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View Poll Results: Are you a do-it-yourselfer?
Yes 578 96.66%
No 20 3.34%
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post #101 of 135 Old 02-15-2012
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By doing stuff myself I was able to get stuff done that I would not have been able to afford to "have done for me", things that not only allow me to live aboard comfortably, but to do the cruising I have dreamed of all my life as well as show off the old girl's true splendor (someone who has known my boat for 30 years said it best "Well someone's got to dress the old girl up").
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post #102 of 135 Old 02-16-2012
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I design and fabricate all my bit and pieces. The boat is made from best quality recycled wood from warehouses ,houses, drift wood and bits of forest.Metal parts are fabricated from scrap yard and scrounge.Took five years and 12 thou; mostly money from recycle.I bought the engine and sails but consider myself a pretty efficient dumpster diver and proud of it.Thane has given me a good living and a great life style since I retired 35 years ago.Messing with boats, nothing like it!
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post #103 of 135 Old 02-18-2012
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My grandfather taught me a lot ...and most of it involved fixing things. So yes, I've always been a DIY'er. Working on my boat is worth my time in so many ways and many have already been touched on. One point I always try to remember and to pass on to others: If you take care of your lady/boat properly, she'll always take care of you.
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post #104 of 135 Old 03-27-2012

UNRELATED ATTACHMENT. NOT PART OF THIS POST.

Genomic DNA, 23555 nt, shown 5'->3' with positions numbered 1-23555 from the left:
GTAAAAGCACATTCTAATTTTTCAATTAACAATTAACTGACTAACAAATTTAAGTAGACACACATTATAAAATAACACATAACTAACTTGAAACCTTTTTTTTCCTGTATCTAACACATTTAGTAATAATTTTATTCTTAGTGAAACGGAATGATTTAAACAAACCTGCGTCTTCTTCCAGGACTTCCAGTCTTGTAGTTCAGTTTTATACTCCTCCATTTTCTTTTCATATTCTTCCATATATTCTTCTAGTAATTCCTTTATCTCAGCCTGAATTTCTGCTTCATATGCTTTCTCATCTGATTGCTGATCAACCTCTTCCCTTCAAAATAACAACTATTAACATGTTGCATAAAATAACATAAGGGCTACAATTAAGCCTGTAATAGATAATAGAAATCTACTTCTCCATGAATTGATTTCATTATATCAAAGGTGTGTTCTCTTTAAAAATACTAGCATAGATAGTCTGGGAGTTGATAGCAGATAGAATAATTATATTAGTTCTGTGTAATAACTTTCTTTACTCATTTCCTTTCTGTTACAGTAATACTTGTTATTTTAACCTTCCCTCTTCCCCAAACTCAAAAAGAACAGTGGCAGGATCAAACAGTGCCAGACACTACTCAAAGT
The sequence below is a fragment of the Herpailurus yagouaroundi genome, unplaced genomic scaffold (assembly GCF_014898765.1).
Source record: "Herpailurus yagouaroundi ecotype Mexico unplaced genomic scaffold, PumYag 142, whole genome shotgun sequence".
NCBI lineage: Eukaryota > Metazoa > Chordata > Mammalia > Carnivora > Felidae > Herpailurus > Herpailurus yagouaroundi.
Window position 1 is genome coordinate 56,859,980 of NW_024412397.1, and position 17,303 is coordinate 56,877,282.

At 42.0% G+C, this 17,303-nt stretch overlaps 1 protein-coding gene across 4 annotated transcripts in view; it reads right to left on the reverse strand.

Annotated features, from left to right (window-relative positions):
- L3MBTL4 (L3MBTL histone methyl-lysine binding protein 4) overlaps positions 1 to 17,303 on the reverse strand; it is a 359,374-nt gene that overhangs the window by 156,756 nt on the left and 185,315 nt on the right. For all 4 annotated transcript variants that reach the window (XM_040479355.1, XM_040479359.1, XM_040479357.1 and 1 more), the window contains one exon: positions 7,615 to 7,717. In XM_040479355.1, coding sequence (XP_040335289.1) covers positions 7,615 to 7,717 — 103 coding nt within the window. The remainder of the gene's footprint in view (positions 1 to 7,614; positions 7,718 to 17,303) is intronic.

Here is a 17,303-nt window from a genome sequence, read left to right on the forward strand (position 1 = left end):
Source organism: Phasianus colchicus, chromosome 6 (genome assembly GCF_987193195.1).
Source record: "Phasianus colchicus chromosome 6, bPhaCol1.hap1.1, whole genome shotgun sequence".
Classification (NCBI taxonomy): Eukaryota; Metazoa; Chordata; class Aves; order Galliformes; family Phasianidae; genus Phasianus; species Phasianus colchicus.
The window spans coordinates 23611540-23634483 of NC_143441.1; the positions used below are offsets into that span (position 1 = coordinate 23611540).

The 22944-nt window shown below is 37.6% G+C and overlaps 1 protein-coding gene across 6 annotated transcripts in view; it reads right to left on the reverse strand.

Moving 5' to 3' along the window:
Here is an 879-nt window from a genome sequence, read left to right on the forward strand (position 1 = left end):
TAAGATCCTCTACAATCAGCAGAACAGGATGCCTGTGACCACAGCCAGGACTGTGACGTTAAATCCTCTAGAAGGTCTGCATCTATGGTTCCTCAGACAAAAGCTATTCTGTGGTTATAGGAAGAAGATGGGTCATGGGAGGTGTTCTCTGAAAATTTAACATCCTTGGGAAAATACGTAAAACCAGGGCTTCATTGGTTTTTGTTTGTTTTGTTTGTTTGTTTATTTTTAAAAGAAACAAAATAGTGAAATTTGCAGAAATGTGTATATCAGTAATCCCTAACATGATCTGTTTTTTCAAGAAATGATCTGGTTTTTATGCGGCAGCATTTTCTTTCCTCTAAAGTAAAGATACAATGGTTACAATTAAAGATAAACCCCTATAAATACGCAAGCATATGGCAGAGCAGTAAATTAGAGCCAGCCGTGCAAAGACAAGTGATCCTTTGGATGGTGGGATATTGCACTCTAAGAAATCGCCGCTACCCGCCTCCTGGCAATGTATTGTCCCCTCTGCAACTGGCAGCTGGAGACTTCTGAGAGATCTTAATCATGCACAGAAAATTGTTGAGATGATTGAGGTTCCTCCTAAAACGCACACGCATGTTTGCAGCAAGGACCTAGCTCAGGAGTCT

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Are you a do-it-yourselfer?

Yep.
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post #105 of 135 Old 03-27-2012
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Re: Are you a do-it-yourselfer?

I have been building my own stuff since I was about 4 years old. Paying someone else is like paying someone to have my fun for me. I learned early on, how much better home made gear is than most commercially made stuff. If you build it yourself, you acquire the skills and tools to repair or rebuild it any time , or build any other gear you may need. It also maximizes your play time , which is what it is all about anyway.

Brent Swain, Boat designer, Builder, and author of "Origami Metal Boatbuilding"
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post #106 of 135 Old 03-27-2012
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Re: Are you a do-it-yourselfer?

My tools on board include oxy/ acetylene tanks and gear. You bet I'm a do it myselfer.
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post #107 of 135 Old 03-30-2012
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Re: Are you a do-it-yourselfer?